Posted By:  Sara Klieger
Photo:  Sara Klieger

Ireland's Four Fields
Sure, you can go to any bar for trivia night. But where else will the answers be read to you in a delightful Irish accent? A night at the 4P’s (as people who’ve lived here long enough refer to by its former name) will make you yearn for the charming pubs of Ireland. Hell, after a few pints of Guinness, you might actually think you’re in Ireland. So gather your smartest friends and spend an hour and a half showing off your knowledge of obscure facts. Finally, a use for that second major in 18th-century Russian literature!



Posted By:  Miellyn Fitzwater
Photo:  Miellyn Fitzwater

At Carbon, you have a small, privately owned shop with an owner on a mission: To bring (in his words) eclectic, comfortable, well-priced city-functional shoes to the District. Kevin Powers, who owns Carbon with his wife Julie, has achieved his objective. The resulting shop is at once modern and inviting and it’s stocked with stuff you won’t find anywhere else in the city. There’s a definite thematic look to the shoes he stocks, but if you share his taste, you’ll be in heaven. The women’s shoes (some of which he co-designs with the labels) are required to be stylishand comfortable and he pays special attention to heel-height for metro-friendly work appropriate kicks. There are plenty of great men’s styles as well. The shop’s carefully stocked at different price points, too. If you just can’t swing a $300 price tag, you’re likely to find a similar $90 style. Don’t miss the Vatican medallion belt-buckles (pricey, but hot) or the array of super-cute $15 sunglasses. They have clothes and furniture, too, if you’re looking to make over more than just your feet, but here shoes are the passion and the real draw. If you’re as fond of your feet as you are of fashion, stop in as soon as you can.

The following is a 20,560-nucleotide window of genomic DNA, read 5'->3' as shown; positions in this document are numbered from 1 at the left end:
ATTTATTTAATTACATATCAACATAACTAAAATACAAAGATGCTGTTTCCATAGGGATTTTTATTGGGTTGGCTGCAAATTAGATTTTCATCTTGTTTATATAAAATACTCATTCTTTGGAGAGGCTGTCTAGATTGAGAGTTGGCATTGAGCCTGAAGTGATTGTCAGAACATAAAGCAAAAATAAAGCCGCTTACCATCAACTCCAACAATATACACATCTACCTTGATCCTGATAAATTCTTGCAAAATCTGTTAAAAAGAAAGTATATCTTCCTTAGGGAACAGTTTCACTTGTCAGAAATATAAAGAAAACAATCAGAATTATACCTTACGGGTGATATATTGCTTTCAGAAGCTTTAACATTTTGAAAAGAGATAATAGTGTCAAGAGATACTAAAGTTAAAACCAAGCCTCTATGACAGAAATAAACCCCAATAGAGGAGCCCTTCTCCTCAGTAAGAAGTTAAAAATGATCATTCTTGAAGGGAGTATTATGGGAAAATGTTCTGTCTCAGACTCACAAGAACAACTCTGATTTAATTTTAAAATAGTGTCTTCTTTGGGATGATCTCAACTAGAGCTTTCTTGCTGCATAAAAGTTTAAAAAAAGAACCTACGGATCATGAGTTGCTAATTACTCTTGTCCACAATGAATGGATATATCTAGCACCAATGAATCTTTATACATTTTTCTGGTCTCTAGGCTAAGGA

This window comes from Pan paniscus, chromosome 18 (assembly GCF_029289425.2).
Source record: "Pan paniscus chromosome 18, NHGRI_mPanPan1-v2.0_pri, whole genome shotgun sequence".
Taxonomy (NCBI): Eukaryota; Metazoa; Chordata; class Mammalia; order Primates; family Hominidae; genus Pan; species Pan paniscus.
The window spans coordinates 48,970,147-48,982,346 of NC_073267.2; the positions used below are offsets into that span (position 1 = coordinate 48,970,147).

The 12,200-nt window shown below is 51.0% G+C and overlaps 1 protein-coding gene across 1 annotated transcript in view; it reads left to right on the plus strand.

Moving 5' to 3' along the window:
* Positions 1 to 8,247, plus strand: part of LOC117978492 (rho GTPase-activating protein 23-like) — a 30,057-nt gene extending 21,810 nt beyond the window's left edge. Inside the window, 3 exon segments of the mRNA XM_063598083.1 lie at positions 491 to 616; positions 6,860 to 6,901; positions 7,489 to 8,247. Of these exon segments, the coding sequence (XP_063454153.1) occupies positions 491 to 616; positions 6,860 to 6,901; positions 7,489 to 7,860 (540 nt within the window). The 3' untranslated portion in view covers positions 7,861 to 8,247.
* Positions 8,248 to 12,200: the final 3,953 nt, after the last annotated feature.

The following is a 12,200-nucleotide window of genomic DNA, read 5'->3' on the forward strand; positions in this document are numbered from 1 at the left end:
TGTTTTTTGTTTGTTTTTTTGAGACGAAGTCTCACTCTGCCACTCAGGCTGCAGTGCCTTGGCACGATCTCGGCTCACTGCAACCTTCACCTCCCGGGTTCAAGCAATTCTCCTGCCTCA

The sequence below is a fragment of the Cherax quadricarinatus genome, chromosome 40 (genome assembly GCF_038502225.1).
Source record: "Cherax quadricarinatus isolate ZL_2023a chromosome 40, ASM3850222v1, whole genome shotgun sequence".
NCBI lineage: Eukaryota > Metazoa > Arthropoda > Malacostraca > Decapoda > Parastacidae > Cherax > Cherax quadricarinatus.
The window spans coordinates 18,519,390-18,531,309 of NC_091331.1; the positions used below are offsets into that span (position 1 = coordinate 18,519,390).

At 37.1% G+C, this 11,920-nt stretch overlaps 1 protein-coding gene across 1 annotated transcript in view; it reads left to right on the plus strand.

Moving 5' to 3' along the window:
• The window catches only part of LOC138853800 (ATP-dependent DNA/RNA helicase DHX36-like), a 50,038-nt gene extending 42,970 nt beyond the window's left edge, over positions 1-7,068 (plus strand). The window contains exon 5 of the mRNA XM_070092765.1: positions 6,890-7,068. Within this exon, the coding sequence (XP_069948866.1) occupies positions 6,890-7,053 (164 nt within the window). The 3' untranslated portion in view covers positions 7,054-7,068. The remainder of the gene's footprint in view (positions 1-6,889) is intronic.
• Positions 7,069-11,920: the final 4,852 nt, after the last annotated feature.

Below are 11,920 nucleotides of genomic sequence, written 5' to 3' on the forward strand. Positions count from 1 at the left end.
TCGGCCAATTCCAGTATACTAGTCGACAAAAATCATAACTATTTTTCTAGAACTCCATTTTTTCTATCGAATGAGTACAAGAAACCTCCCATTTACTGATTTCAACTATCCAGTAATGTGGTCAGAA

Posted By:  Miellyn Fitzwater
Photo:  Miellyn Fitzwater

Sake Club
Sake Club is definitely worth a look-see not just for the gorgeous decorations (from the gorgeous wooden hand-carved door to really original, colorful china) but also for the yummy food. You know when you go to a Japanese restaurant and there are lots of Japanese people there, they’re doing something right. Definitely try the Toro Aburi (melts in your mouth) and save room for the green tea ice cream. This joint is a bit pricey but would be a nice, intimate place to take an after-work third date. You’ll show you have taste and don’t mind dropping some bucks on someone you’re digging. They boast fifty-one kinds of Sake, a late night menu on Friday and Saturday nights from 11pm-1am, great music, and perfect mood lighting. If you can’t close the deal after this place, it’s never gonna happen. Special note: Their New Years Eve special looks like a great deal–it’s $69 per person which includes unlimited sushi, sake and champagne. Just don’t forget to bring your big purse.